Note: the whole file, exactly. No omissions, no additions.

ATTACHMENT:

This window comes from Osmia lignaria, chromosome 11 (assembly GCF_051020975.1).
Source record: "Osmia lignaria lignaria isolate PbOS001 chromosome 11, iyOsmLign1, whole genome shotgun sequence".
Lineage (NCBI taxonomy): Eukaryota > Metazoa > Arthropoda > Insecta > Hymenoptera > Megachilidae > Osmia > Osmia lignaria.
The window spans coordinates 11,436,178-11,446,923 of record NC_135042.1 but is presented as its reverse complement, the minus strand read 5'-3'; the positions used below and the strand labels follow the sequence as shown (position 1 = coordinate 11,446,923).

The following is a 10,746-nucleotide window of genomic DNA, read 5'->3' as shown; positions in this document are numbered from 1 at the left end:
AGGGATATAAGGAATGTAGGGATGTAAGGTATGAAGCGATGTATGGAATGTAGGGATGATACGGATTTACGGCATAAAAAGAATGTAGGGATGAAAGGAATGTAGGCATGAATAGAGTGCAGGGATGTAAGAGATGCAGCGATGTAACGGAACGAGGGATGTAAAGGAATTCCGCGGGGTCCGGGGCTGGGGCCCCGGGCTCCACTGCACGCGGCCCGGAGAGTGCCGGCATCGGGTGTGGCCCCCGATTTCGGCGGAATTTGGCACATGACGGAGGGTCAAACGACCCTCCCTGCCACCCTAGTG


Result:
This window comes from Osmia lignaria, chromosome 11 (assembly GCF_051020975.1).
Source record: "Osmia lignaria lignaria isolate PbOS001 chromosome 11, iyOsmLign1, whole genome shotgun sequence".
Lineage (NCBI taxonomy): Eukaryota > Metazoa > Arthropoda > Insecta > Hymenoptera > Megachilidae > Osmia > Osmia lignaria.
The window spans coordinates 11,436,178-11,446,923 of record NC_135042.1 but is presented as its reverse complement, the minus strand read 5'-3'; the positions used below and the strand labels follow the sequence as shown (position 1 = coordinate 11,446,923).

The following is a 10,746-nucleotide window of genomic DNA, read 5'->3' as shown; positions in this document are numbered from 1 at the left end:
AGGGATATAAGGAATGTAGGGATGTAAGGTATGAAGCGATGTATGGAATGTAGGGATGATACGGATTTACGGCATAAAAAGAATGTAGGGATGAAAGGAATGTAGGCATGAATAGAGTGCAGGGATGTAAGAGATGCAGCGATGTAACGGAACGAGGGATGTAAAGGAATTCCGCGGGGTCCGGGGCTGGGGCCCCGGGCTCCACTGCACGCGGCCCGGAGAGTGCCGGCATCGGGTGTGGCCCCCGATTTCGGCGGAATTTGGCACATGACGGAGGGTCAAACGACCCTCCCTGCCACCCTAGTG